Berdy Muradov, Muradova’s son, learned of his mother’s death when he and his two sisters were taken to the city morgue. They were pressured to sign a document confirming they had taken custody of the body, although they were not allowed to see it, nor was it surrendered to them. The body was eventually released to the family on September 14, 2006 after Western diplomats intervened. Muradova’s children reported at the time that they observed signs of torture and a “large wound” on the journalist’s head.
A government autopsy, whose results were never released to the family or made public, reportedly found that Muradova had died from blows to the back of her head. A report by Reporters without Borders found indications that she died as a result of torture at least four days before her body was released. In April 2018, the UN Human Rights Committee declared the Turkmen government responsible for her death.
In addition to working for RFE/RL, Muradova was a member of the Bulgaria-based Turkmen Helsinki Foundation for Human Rights and worked for the French television production company Galaxie-Presse.
Iskandar Khatloni, 45, a Moscow-based contributor to the Tajik Service, was fatally wounded in his apartment by unidentified assailants who attacked him with an ax. He later died from his injuries on September 21, 2000 at Moscow’s Botkin Hospital.
The perpetrators were never identified, despite numerous inquiries at the time by RFE/RL, U.S. government officials, and media advocates.
Khatloni joined the Tajik Service as a news correspondent in 1996. He covered a broad range of politically sensitive issues in the then- Soviet Union, including human rights abuses in the North Caucasus Republic of Chechnya. In the months before his death, he had reported on government corruption and drug trafficking in Tajikistan.
Khatloni was a well-known publicist and poet in his native Tajikistan, with four published volumes of verse and numerous articles to his name. Before turning to radio journalism, he wrote for the Tajik literary weekly, Adabiyot va san'at.
Before joining RFE/RL, he had worked for 10 years for BBC radio. He was a graduate of Moscow’s Gorki Institute of Literature.
Georgi Markov, 49, was a contributor to the Bulgarian Service. He died in London on September 11, 1978, after being stabbed in the leg with an umbrella containing a pellet laced with the lethal poison ricin.
Markov was the target of three separate assassination attempts. The first was made in Munich in the spring of 1978, when he was attending a dinner in his honor with colleagues at Radio Free Europe and someone put a toxin in his drink. The second assassination attempt occurred on the Italian island of Sardinia, during a summer holiday with his family. The final attempt, in London, was fatal.
Markov was an acclaimed novelist and playwright, but became best-known to the Bulgarian public after authoring In Absentia Reports About Bulgaria. Written after he fled to the West in 1969, the book opened a window to the truth for people living under the lid of the totalitarian state. The country’s communist authorities and secret services never forgave Markov for writing the book. He frequently read chapters from it on the air.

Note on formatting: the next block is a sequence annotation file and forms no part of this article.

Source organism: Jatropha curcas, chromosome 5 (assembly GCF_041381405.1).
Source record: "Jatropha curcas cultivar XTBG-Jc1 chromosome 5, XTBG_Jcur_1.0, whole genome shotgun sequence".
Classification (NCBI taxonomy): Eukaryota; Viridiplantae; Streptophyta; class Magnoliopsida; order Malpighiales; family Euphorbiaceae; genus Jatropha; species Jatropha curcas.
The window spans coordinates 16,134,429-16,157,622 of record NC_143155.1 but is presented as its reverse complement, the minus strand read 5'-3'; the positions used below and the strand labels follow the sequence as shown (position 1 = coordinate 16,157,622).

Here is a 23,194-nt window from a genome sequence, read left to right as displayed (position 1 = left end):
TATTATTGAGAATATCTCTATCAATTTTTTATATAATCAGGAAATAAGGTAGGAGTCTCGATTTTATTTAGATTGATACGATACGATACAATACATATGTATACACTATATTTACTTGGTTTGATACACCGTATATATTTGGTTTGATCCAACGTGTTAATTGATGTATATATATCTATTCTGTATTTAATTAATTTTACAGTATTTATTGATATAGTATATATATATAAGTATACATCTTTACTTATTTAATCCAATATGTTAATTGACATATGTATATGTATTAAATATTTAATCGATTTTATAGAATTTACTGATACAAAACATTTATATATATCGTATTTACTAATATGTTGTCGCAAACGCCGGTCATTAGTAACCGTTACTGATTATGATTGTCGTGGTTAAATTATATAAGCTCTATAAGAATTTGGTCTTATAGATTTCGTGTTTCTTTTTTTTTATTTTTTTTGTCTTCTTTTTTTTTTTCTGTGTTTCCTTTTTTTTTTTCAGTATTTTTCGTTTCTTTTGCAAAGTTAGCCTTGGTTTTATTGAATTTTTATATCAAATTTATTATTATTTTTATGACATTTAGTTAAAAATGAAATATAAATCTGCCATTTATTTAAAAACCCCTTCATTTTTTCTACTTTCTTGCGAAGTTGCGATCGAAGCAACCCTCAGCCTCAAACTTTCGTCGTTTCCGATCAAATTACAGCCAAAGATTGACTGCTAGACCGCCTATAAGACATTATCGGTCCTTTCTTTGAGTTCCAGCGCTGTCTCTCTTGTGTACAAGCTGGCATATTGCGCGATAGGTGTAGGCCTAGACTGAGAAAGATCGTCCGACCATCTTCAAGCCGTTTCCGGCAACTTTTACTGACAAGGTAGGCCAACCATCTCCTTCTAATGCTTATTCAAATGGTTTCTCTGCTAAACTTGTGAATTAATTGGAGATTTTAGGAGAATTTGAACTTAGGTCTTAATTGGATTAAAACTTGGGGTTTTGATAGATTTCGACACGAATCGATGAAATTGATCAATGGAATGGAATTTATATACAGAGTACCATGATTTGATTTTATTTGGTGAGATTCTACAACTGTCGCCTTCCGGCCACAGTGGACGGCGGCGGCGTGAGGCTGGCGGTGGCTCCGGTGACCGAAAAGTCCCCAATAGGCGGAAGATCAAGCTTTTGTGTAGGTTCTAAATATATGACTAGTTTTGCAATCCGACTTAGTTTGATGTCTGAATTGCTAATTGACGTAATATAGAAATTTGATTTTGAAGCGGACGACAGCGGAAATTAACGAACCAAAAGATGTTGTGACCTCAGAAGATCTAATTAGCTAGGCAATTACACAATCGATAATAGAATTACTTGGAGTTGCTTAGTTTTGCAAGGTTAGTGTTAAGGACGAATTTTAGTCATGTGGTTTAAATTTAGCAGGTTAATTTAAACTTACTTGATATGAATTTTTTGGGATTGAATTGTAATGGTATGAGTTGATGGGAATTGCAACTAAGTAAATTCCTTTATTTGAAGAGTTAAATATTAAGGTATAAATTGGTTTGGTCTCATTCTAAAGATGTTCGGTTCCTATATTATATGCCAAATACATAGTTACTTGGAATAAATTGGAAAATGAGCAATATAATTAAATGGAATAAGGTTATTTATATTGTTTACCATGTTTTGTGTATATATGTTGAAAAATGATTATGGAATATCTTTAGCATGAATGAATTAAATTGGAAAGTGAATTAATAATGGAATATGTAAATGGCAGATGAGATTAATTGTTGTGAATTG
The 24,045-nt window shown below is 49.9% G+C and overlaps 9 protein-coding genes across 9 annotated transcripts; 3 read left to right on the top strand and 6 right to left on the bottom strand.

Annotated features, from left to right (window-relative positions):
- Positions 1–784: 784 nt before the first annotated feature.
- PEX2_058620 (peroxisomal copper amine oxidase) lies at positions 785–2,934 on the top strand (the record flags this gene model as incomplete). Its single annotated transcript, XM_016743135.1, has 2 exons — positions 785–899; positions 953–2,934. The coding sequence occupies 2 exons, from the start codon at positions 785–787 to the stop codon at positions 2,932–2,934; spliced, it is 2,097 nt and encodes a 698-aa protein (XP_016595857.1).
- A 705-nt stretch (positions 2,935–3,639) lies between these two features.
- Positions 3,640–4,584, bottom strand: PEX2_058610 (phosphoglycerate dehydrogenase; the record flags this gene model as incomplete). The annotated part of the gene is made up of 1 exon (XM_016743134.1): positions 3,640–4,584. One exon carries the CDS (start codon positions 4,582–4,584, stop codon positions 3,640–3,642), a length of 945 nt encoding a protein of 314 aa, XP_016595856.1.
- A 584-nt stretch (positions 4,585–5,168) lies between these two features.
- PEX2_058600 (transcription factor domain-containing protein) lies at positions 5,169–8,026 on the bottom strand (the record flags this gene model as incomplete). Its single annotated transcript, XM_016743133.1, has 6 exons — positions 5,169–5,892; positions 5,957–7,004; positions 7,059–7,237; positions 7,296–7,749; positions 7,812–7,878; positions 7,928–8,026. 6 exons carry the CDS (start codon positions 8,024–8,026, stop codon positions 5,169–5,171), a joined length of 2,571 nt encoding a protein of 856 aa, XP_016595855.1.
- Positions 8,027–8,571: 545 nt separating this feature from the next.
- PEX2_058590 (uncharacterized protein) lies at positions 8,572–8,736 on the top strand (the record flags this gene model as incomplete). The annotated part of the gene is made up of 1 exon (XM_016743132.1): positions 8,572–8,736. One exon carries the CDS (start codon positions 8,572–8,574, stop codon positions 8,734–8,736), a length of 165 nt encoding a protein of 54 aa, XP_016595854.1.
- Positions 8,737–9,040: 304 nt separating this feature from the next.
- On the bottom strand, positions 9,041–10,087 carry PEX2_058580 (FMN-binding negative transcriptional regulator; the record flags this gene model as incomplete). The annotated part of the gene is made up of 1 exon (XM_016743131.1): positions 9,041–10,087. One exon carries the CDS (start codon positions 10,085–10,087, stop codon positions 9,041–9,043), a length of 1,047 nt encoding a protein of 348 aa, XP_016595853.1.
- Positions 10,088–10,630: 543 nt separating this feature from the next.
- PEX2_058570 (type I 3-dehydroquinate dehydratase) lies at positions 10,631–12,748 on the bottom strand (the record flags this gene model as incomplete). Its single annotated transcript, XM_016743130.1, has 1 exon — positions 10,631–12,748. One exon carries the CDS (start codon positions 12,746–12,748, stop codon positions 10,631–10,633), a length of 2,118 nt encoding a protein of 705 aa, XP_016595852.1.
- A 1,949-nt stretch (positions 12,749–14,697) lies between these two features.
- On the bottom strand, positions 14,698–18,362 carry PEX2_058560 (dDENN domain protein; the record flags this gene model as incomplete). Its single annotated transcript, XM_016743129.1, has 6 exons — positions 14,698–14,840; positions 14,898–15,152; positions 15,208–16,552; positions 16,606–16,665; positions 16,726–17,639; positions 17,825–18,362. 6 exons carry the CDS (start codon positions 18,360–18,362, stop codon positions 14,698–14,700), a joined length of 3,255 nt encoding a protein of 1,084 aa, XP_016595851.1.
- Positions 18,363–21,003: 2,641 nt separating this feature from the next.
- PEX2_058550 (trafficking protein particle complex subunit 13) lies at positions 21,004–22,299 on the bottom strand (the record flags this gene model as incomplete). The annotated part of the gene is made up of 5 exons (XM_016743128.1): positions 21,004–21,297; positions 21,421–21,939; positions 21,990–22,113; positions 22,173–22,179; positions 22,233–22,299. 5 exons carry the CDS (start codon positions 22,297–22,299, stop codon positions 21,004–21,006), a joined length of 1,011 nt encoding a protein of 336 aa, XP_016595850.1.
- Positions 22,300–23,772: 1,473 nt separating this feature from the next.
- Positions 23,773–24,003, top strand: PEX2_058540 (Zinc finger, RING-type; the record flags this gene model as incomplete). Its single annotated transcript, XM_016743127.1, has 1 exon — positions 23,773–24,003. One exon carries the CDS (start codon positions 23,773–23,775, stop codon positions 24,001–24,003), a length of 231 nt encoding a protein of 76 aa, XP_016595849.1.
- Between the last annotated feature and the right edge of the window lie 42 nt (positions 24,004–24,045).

After defecting, Markov settled in England. In addition to working as a broadcaster for Radio Free Europe, he contributed to the BBC, and the German international broadcaster, Deutsche Welle.
Abdulrachmann (Abo) Fatalibey
Abdulrachmann (Abo) Fatalibey, 46, chief editor of the Azerbaijani Service, was found beaten and strangled to death in a Munich apartment on November 20, 1954. His body was initially misidentified as belonging to another Soviet émigré, Michael Ismailov, and buried in a cemetery in Munich.
Fatalibey’s colleagues had become concerned when he failed to show up for work for several days. After checking his apartment and finding it empty, they reported him missing to police.
The police responded by exhuming the body of the man initially identified as Ismailov, only to confirm that it was actually Fatalibey. An investigation revealed that Ismailov was suspected by police and the U.S. Army Counterintelligence Corps of espionage, and of having been sent to Munich to kill Fatalibey and obtain information about the new Radio Liberation, as RFE/RL was known at the time. Ismailov, who had in the meantime disappeared and likely returned to the Soviet Union, was named the prime suspect in the murder.
A Radio Liberation program about Fatalibey’s death broadcast on December 7, 1954 ended with this comment: “His murder shows that his recent activities, like the activities of Radio Liberation as a whole, had begun to hurt the dictatorship in a vital spot.”
Fatalibey was a veteran of both the Soviet Army and the German Army’s Azerbaijan Legion in WWII. He had been tried in absentia and sentenced to death by the Soviet government in 1944. In addition to reporting for the Azerbaijani Service, he also wrote for the political magazine Azerbaijan.
Leonid Karas wrote for the Belarusian language service of Radio Liberation (later renamed Radio liberty). A USSR emigré living in Germany in September 1954, he was found drowned in Munich’s Isar River under suspicious circumstances.